Elmer's Glue is very good at bonding to wood, and it may take several tries to remove it completely.
If the wood is particularly valuable or antique, such as an oak desk or hardwood panel door, consider having a professional woodworker use cabinet scrapers, planer, or sander to remove dried glue, as this may cause less damage.
Amateur efforts can easily damage the wooden surface by using the wrong solvent for the finish, too much force, uneven tool pressure, etc.
If you are dealing with ordinary furniture, and just want to remove unsightly slime so the drawer can be used until the next messy adventure, keep reading.
For childrens' toy slime made with Elmers' glue and Borax, sometimes called "Flubber," the secret is to soak the slime in vinegar. The acidity softens and dissolves the sticky slime.
If the slime is stuck to a vertical surface, you can soak a paper towel in vinegar, and sort of plaster it onto the surface to hold the vinegar in place. Put a plate or placemat underneath, to catch the gob of slime and towel in case they slide off.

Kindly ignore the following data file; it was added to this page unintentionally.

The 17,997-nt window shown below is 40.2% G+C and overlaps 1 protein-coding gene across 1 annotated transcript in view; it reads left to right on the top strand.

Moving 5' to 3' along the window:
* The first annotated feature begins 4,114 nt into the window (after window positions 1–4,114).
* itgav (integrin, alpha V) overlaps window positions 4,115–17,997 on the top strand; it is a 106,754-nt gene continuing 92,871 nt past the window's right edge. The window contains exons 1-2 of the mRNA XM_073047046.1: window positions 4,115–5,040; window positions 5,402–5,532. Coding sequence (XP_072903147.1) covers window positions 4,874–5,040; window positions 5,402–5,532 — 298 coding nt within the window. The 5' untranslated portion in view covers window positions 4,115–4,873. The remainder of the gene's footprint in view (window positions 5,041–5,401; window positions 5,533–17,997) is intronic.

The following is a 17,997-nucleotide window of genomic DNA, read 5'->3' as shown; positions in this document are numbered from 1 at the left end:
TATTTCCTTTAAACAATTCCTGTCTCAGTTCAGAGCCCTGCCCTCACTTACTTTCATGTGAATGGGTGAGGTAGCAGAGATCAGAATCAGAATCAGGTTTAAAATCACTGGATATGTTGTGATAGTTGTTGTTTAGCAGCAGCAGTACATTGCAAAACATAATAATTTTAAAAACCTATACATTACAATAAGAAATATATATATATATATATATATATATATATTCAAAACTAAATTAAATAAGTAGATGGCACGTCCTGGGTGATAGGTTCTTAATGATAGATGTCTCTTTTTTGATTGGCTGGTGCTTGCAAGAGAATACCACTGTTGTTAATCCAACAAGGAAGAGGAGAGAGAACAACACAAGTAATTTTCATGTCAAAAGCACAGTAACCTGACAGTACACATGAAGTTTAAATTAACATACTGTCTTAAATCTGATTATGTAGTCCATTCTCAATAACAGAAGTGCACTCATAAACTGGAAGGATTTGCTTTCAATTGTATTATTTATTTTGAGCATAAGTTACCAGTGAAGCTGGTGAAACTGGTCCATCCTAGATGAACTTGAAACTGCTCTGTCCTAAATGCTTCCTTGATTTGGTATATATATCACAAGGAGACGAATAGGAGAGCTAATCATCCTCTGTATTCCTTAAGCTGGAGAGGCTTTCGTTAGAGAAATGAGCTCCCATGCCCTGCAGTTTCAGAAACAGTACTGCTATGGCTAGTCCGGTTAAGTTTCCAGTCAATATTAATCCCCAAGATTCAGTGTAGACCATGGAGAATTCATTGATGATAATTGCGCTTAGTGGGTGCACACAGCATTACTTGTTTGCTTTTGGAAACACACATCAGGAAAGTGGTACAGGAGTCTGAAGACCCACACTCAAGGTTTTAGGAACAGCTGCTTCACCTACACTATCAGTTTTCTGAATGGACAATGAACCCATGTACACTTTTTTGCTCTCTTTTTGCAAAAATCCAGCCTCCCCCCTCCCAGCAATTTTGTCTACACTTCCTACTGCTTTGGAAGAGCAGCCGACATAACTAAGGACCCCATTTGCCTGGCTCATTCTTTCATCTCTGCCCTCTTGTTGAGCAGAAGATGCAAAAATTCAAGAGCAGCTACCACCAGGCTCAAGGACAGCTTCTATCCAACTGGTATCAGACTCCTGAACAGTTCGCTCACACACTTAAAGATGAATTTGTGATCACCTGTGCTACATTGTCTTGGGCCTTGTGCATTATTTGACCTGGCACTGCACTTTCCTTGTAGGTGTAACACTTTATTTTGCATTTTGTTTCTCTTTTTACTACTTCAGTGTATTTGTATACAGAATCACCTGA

Check on it after 5 minutes, to see if it is starting to work. Re-soak and re-apply the paper towel if needed. Leaving the paper towel in one place too long may cause staining of the wood, and/or uneven removal of the slime, with little ridges of residue where the paper towel was wrinkled.
For just plain Elmer's glue, you can soak in the same way with water and/or vinegar. Once the glue starts to soften, you can use a flat tool like a wooden or plastic spatula to gently scrape off as much of the excess glue as possible. The goal is to minimize soaking time, and minimize damage to the wood surface.
Soak the slime until you can physically remove it. Scrape off any excess; if there are little traces of slime in the cracks, soak again or sponge out. Rinse the area with clean water, blot dry with a clean rag, and allow the wood to dry.
Unfortunately, depending on how the wood was finished, you may see some permanent staining or cosmetic damage from food coloring in the toy slime, or from the glue itself and the soaking process.
Once the surface is completely dry, you can assess the damage. Try wiping it down with a wood cleaner and preserver, such as Murphy's Oil Soap. Or apply a small amount of a wood preserving oil such as tung oil or linseed oil, or a very small amount of any vegetable oil from the kitchen.
If the damage remains too ugly and obvious, consider sanding, painting, or refinishing the wood as needed.